How To Transform Your Yard into a Wildlife Habitat
Plant a Garden for All Seasons
Berries, rosehips, and spent seed heads are delightful winter feasts for foraging birds:
One of my greatest pleasures is waking up to the lovely sound of the birds. I can see the excited activity of the hummingbirds at the feeder outside my kitchen window while I make my coffee, and I can hardly wait to enjoy it while watching the foraging in my backyard!
The canopy of trees and my birdbath attract many visitors, but it is the selection of plants with their pollen, seeds, berries, and insects that will keep them returning day after day and season to season.
What Defines a Garden?
A garden may be a small sensible plot or a grand display of majestic trees, sweeping lawns, and floral displays like a city's arboretum. Despite design and scale, they all have one thing in common: each is a complete eco-system. These spaces are teeming with life both visible and unseen.
We use these spaces to give our homes curb appeal, to grow our victory gardens, or to provide places of beauty and fragrance for relaxation and outdoor entertainment. Birds, insects, reptiles, and small mammals use them for food, shelter, and reproduction. Whether we notice or not, our gardens are sustaining a host of living things. Even our soil is alive with both beneficial microbes and fungi which help our plants grow vigorously and decomposers such as worms, ants, and pillbugs which break down organic waste. It is an active eco-system!
Consider the Wildlife
Next time you visit your nursery, look beyond the showiest blooms. In addition to making selections well- suited for your soil, light exposure, and zone, think of the wildlife that depends on your choices. If you like hummingbirds, for example, consider which plants attract them. These are often red and orange with fluted or bell-shaped flowers. Bees prefer golden yellow, but will frequent flowers in blues and purples along with many butterflies. Choose some berry-producing shrubs and seed-producing flowers for your songbirds. Globe thistle, arbutus, viburnum, service berry, toyon, sunflowers, and holly will keep them around through the seasons. Encourage pollinators. Buddleia, hollyhock, verbena, salvia, yarrow, hyssop, and milkweed are great choices for butterflies. Night-active moths like fragrant plants such as night-blooming jasmine, honeysuckle, nicotiana, and cereus. Great bee attracters include herbs like thyme, rosemary, borage, and lavender as well as flowering coreopsis, tagetes, gallardia, and caryopteris.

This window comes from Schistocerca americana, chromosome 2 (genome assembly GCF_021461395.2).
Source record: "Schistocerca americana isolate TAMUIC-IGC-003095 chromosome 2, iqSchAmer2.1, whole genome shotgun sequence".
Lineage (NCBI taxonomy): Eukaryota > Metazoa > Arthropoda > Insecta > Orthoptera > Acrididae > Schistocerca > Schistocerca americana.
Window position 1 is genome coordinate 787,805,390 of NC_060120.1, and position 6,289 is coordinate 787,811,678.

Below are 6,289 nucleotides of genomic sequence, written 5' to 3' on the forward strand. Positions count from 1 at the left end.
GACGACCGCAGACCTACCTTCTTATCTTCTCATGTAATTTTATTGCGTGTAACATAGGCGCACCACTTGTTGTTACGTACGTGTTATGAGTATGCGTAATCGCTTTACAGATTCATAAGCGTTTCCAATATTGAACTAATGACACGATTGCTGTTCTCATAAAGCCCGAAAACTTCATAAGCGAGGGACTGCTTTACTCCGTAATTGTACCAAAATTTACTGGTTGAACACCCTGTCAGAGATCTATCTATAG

Add a birdbath, toad house, or lizard habitat to keep your areas naturally pest-free. Toads like to rehydrate in shallow pools and saucers then retreat under logs, rocks, and low leafy plants. Lizards and skinks prefer warm surfaces for lounging such as rocks, concrete, and terra cotta. Keep these things tucked into garden beds and along borders. Mulches of leaf-litter are perfect places for lizards to hide while feasting on the insects there. Take some time to research your native flora and fauna. Choose to attract your personal favorites.